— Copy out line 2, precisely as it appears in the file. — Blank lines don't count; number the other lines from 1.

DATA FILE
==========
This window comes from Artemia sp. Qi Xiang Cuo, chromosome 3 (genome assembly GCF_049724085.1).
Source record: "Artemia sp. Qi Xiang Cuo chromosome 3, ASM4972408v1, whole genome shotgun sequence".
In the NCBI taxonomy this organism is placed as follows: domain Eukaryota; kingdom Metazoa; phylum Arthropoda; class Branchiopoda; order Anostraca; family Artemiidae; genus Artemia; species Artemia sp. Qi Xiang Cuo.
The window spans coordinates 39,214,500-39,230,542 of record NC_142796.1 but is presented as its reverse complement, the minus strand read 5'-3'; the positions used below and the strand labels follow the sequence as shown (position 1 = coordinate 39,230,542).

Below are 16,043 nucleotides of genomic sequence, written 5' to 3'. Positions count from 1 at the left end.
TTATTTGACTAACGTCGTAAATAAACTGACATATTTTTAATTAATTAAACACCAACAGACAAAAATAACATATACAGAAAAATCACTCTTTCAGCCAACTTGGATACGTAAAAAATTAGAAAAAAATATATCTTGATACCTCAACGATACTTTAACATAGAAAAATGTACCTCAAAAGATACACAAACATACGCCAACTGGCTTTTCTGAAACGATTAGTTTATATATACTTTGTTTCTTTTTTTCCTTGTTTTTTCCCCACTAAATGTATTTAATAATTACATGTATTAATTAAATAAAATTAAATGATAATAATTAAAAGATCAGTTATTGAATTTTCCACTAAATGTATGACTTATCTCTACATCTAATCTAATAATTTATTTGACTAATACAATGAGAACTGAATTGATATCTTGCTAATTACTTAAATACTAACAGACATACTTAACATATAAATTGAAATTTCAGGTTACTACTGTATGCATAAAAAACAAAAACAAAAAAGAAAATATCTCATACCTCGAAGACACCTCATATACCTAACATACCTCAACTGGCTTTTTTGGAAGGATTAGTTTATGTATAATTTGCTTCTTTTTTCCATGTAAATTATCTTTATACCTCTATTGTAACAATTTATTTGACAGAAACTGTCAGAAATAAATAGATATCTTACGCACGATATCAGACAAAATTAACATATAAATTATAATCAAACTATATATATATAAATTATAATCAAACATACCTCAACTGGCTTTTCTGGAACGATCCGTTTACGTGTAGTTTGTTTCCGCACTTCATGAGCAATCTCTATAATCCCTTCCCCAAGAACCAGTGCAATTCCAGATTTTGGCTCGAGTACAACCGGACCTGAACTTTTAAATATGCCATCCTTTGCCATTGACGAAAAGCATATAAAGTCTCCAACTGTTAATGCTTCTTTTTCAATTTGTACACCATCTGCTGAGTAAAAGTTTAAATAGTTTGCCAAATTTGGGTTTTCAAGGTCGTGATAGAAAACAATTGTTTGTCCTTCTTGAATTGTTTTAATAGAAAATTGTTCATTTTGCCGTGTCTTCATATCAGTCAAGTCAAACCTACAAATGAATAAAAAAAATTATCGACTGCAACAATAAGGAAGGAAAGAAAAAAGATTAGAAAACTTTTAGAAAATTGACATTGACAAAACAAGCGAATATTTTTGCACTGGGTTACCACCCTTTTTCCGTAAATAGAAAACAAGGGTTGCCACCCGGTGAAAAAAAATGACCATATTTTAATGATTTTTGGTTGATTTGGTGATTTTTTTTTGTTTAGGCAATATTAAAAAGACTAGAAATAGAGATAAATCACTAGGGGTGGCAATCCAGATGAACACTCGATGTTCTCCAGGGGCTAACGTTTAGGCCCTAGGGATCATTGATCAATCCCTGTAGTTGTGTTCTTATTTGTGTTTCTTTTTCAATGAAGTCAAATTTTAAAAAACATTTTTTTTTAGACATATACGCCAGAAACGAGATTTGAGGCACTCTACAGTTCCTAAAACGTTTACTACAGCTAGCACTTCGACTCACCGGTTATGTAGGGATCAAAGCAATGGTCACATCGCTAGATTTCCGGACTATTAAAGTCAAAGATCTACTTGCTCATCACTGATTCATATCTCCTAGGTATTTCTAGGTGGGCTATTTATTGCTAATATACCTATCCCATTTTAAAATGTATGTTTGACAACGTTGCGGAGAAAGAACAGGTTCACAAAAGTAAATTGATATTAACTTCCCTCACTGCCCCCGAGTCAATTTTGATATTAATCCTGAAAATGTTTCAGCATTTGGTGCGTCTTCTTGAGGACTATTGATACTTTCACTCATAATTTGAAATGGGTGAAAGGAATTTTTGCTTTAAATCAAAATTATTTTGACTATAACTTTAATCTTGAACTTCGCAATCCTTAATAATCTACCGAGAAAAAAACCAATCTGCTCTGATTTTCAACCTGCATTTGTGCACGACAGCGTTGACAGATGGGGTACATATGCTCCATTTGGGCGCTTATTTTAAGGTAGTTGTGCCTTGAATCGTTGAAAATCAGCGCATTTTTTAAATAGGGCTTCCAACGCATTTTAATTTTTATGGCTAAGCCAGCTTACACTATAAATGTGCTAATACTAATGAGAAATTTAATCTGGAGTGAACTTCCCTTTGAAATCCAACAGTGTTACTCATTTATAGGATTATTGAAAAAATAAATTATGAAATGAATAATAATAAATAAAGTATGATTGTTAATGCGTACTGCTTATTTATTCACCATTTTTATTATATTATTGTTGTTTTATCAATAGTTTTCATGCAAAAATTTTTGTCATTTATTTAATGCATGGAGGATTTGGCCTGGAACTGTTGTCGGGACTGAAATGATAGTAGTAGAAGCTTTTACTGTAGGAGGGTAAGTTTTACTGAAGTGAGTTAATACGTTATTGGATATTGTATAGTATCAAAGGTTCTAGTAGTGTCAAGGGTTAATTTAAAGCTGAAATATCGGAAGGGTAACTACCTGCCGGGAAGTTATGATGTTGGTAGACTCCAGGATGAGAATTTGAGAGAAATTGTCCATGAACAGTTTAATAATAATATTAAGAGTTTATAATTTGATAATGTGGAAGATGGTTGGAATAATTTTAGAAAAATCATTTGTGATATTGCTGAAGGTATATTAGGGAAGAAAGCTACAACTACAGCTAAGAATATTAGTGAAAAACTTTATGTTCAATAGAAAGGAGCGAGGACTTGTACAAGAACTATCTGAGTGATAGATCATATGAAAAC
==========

Source record: "Artemia sp. Qi Xiang Cuo chromosome 3, ASM4972408v1, whole genome shotgun sequence".